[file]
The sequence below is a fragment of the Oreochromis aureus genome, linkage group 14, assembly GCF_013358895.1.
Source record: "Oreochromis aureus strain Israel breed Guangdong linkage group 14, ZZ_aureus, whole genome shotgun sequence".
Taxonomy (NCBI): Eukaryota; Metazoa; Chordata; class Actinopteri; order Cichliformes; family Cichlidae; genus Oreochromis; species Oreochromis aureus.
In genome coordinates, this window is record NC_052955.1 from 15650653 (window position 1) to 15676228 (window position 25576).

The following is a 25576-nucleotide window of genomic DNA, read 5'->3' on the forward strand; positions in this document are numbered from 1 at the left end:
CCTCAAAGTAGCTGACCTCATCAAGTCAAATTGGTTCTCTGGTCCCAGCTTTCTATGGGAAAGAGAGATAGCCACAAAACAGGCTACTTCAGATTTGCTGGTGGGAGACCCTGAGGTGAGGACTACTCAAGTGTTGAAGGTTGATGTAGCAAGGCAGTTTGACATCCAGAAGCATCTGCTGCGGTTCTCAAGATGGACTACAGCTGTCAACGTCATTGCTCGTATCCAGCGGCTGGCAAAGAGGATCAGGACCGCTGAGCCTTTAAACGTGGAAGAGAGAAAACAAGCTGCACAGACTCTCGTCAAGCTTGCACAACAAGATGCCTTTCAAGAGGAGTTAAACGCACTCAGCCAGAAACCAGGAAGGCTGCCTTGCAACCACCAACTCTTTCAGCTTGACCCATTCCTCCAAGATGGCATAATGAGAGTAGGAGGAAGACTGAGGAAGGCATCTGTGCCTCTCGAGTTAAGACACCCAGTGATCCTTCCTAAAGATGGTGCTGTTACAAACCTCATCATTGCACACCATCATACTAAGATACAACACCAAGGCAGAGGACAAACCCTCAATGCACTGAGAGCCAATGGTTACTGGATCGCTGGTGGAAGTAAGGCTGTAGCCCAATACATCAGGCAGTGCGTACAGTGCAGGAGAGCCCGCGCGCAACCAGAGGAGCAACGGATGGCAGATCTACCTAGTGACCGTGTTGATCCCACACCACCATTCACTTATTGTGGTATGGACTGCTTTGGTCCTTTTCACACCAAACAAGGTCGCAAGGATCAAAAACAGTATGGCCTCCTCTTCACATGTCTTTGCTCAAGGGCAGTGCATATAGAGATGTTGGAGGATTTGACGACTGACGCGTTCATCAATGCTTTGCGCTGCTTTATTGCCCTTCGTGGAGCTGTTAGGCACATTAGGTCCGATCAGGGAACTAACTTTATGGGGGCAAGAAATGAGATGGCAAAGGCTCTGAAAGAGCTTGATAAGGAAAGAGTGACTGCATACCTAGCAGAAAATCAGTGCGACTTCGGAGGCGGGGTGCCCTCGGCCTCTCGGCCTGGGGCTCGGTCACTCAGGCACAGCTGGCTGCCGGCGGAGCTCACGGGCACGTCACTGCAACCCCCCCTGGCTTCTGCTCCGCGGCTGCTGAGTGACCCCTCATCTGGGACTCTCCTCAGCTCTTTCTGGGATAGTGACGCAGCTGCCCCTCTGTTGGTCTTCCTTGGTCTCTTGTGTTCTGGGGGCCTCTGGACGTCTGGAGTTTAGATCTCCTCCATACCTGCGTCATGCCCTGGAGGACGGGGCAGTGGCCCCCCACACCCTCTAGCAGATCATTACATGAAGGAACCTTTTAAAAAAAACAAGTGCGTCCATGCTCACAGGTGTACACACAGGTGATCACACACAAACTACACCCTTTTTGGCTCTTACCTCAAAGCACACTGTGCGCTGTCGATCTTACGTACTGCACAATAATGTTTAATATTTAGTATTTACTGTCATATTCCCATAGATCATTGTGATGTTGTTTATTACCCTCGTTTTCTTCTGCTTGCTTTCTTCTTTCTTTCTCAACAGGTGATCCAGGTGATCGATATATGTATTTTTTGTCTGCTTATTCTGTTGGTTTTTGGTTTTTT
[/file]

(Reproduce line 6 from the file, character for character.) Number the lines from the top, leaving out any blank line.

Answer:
CCTCAAAGTAGCTGACCTCATCAAGTCAAATTGGTTCTCTGGTCCCAGCTTTCTATGGGAAAGAGAGATAGCCACAAAACAGGCTACTTCAGATTTGCTGGTGGGAGACCCTGAGGTGAGGACTACTCAAGTGTTGAAGGTTGATGTAGCAAGGCAGTTTGACATCCAGAAGCATCTGCTGCGGTTCTCAAGATGGACTACAGCTGTCAACGTCATTGCTCGTATCCAGCGGCTGGCAAAGAGGATCAGGACCGCTGAGCCTTTAAACGTGGAAGAGAGAAAACAAGCTGCACAGACTCTCGTCAAGCTTGCACAACAAGATGCCTTTCAAGAGGAGTTAAACGCACTCAGCCAGAAACCAGGAAGGCTGCCTTGCAACCACCAACTCTTTCAGCTTGACCCATTCCTCCAAGATGGCATAATGAGAGTAGGAGGAAGACTGAGGAAGGCATCTGTGCCTCTCGAGTTAAGACACCCAGTGATCCTTCCTAAAGATGGTGCTGTTACAAACCTCATCATTGCACACCATCATACTAAGATACAACACCAAGGCAGAGGACAAACCCTCAATGCACTGAGAGCCAATGGTTACTGGATCGCTGGTGGAAGTAAGGCTGTAGCCCAATACATCAGGCAGTGCGTACAGTGCAGGAGAGCCCGCGCGCAACCAGAGGAGCAACGGATGGCAGATCTACCTAGTGACCGTGTTGATCCCACACCACCATTCACTTATTGTGGTATGGACTGCTTTGGTCCTTTTCACACCAAACAAGGTCGCAAGGATCAAAAACAGTATGGCCTCCTCTTCACATGTCTTTGCTCAAGGGCAGTGCATATAGAGATGTTGGAGGATTTGACGACTGACGCGTTCATCAATGCTTTGCGCTGCTTTATTGCCCTTCGTGGAGCTGTTAGGCACATTAGGTCCGATCAGGGAACTAACTTTATGGGGGCAAGAAATGAGATGGCAAAGGCTCTGAAAGAGCTTGATAAGGAAAGAGTGACTGCATACCTAGCAGAAAATCAGTGCGACTTCGGAGGCGGGGTGCCCTCGGCCTCTCGGCCTGGGGCTCGGTCACTCAGGCACAGCTGGCTGCCGGCGGAGCTCACGGGCACGTCACTGCAACCCCCCCTGGCTTCTGCTCCGCGGCTGCTGAGTGACCCCTCATCTGGGACTCTCCTCAGCTCTTTCTGGGATAGTGACGCAGCTGCCCCTCTGTTGGTCTTCCTTGGTCTCTTGTGTTCTGGGGGCCTCTGGACGTCTGGAGTTTAGATCTCCTCCATACCTGCGTCATGCCCTGGAGGACGGGGCAGTGGCCCCCCACACCCTCTAGCAGATCATTACATGAAGGAACCTTTTAAAAAAAACAAGTGCGTCCATGCTCACAGGTGTACACACAGGTGATCACACACAAACTACACCCTTTTTGGCTCTTACCTCAAAGCACACTGTGCGCTGTCGATCTTACGTACTGCACAATAATGTTTAATATTTAGTATTTACTGTCATATTCCCATAGATCATTGTGATGTTGTTTATTACCCTCGTTTTCTTCTGCTTGCTTTCTTCTTTCTTTCTCAACAGGTGATCCAGGTGATCGATATATGTATTTTTTGTCTGCTTATTCTGTTGGTTTTTGGTTTTTT